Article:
A Lesson in Brand Longevity brought to you by the letter J

A Lesson in Brand Longevity brought to you by the letter J
Heather Rubesch - Thu Dec 03, 2009 @ 04:11AM
Comments: 9

MuppetsThoughts of Sesame Street have been percolating in my brain lately.  Maybe it is the recent celebration of the 40th anniversary of the shows premier in Nov 1969.  I also recently cleaned out many of my children’s outgrown toys and found myself a bit sad to pack up a set of puppets representing the entire muppet cast of the show.

You see I was an original Sesame Street fan.  I was born shortly after the show’s premier and literally received my pre-school education in front of my parents Zenith console TV watching Big Bird and the gang everyday.  When I reminisce about childhood with most of my Gen X counterparts the their stories are often very much the same. 

So I was a little off put at a recent Thanksgiving celebration to hear a friend’s husband, only a few years older than me, remark “I am not sure why they needed to make 40 years of that show.  Why couldn’t they have just made 2 or 3 seasons teaching all the letters and numbers and just keep replaying those.  Its not like kids would know the difference.”

Blasphemous words against my beloved Big Bird!  Cancelled after 2 or 3 seasons!  Kids wouldn’t notice!  Having read Malcolm Gladwell’s discussion of the impact of Sesame Street a few years ago in his book The Tipping Point, I set straight my friends husband about the “sticky” (Gladwell’s word) way Sesame Street revolutionized children’s programming.

But as I said thoughts started percolating in the Marketing center of my brain.  What could the 40 year success of a children’s educational show teach us about brand management? Here is what I came up with.

Consistent Mission & Values

 Sesame Street is nothing if not consistent in its mission.  From their website their stated mission is:

We are committed to the principle that all children deserve a chance to learn and grow; to be prepared for school; to better understand the world and each other; to think, dream and discover; to reach their highest potential.

I think there is little doubt that the Sesame Street brand has stayed true to its mission for these many years.  Originally their target audience was identified as low-income preschoolers but by broadcasting over public airways to all homes that audience grew to include children and families at all income levels.  They adopted their mission statement to include all children but the core messages of learning and exploration has remained the same.

Evolution into new media

 Check out the Sesame Street website.  This is an organization embracing new media.  If your child missed an episode you can download a podcast!  Want more reinforcement for your child on sorting, Bert informs you when you open the home page that today’s activity is sorting penguins and pigs.  Not to mention their 11,000+ Facebook fans and 1,800 Twitter followers.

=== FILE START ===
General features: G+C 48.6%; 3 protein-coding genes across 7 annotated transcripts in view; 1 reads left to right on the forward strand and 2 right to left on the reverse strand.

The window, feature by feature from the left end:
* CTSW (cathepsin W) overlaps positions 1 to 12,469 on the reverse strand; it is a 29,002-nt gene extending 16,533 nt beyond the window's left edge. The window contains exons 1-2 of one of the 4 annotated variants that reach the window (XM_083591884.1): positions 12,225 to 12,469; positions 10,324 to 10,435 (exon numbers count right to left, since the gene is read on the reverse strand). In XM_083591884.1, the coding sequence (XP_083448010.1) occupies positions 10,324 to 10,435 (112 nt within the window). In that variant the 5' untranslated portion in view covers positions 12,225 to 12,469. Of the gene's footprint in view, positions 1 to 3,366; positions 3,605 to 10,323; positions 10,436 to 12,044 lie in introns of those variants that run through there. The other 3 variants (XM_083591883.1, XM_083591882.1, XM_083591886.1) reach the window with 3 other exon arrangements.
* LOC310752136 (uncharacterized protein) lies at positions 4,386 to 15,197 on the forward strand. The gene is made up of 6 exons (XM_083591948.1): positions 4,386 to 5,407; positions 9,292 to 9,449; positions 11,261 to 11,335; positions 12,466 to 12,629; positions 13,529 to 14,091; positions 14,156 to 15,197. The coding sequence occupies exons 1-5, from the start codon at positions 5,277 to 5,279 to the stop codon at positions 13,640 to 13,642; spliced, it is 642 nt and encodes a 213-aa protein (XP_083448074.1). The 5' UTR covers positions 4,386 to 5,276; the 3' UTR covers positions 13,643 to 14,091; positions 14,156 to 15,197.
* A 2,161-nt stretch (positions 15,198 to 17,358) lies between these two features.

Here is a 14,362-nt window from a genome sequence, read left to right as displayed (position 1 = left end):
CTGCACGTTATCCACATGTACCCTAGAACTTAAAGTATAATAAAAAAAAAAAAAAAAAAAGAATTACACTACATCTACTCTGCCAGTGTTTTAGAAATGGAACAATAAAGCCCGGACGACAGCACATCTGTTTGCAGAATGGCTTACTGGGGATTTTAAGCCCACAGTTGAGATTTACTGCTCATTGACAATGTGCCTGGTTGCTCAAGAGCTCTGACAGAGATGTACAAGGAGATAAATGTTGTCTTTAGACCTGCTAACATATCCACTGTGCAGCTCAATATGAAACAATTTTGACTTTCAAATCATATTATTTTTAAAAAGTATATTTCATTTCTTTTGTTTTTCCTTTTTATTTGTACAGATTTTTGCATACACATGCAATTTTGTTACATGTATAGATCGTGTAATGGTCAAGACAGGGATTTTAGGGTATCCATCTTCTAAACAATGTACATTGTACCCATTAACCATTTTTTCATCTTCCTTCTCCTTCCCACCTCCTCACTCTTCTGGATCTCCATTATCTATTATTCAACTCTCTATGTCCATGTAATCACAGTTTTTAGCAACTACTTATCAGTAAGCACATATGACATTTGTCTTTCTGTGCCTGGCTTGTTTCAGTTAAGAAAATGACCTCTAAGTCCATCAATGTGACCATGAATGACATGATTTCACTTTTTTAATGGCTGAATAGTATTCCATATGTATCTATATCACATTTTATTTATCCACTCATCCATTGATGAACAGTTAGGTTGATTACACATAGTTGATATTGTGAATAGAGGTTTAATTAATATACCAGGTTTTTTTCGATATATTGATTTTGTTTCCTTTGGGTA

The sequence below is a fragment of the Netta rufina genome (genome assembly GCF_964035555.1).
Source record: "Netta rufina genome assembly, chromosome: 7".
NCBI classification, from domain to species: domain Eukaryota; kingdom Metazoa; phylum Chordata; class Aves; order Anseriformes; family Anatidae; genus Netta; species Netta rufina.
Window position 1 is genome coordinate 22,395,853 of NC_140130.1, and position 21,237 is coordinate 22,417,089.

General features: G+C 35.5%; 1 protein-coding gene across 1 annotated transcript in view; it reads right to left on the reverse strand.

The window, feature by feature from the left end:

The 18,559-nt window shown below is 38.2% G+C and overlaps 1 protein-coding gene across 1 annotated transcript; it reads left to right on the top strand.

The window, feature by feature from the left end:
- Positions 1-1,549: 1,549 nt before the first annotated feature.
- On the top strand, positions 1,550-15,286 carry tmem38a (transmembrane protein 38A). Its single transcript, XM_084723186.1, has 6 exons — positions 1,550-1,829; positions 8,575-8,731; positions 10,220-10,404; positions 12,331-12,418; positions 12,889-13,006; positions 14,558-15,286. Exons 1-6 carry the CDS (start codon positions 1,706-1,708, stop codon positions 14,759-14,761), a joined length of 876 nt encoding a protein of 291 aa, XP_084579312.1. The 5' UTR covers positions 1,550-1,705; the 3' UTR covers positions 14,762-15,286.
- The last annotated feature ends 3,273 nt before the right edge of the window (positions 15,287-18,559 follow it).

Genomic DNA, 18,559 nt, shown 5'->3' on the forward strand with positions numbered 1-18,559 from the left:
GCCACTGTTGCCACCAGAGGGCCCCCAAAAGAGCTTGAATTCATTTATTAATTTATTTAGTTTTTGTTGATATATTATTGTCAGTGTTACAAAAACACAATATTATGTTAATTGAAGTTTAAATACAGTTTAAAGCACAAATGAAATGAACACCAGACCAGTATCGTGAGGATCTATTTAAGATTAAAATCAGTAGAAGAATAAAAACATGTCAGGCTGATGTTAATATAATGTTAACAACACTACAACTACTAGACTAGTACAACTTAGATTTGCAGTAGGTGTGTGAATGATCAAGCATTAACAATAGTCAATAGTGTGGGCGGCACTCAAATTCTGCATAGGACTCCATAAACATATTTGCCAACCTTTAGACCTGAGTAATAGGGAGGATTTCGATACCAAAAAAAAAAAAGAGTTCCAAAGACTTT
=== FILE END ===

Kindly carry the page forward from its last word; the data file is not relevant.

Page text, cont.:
On-line games and educational software has progressively reached a younger and younger audience.  Sesame Street’s presence on line allows children to get familiar with the basics of mouse and keyboard operations and reinforces the same pre-K concepts taught through the show but in a more “on demand” format.  So the child whose schedule doesn’t conform to the 9am broadcast by the local PBS station can still benefit.

Sesame Workshop (the non-profit behind the show) also offers a number of resources for parents and grown up fans of the show.  These resources serve to enhance caregiver knowledge and enable reinforcement of the concepts children learn on the show.

Adaptable to changing times

 Sesame Street is now seen in over 140 countries!  So while the number of letters in the alphabet hasn’t changed in 40 years the number of alphabets being taught has grown tremendously. 

Sesame Workshop has also adapted the show to both cultural and societal issues through the years.  The South African version of the show features an HIV positive muppet to reflect the impact fighting HIV / AIDS has on the every day lives of preschoolers in that region.  Even the original US version has featured topical family situations such as job loss and military deployment to help children understand and relate to those issues.

As marketers we strive to create brands and messages that “have legs”.  We want our products and services to reach a certain level of awareness that makes them top of mind in relation to keywords or queries in our space.  Creating a brand that stays top of mind for a decade much less 4 decades would be a triumph we all covet.  Perhaps in doing so we need to look no further than our earliest educational training and follow the wisdom all the way to Sesame Street.

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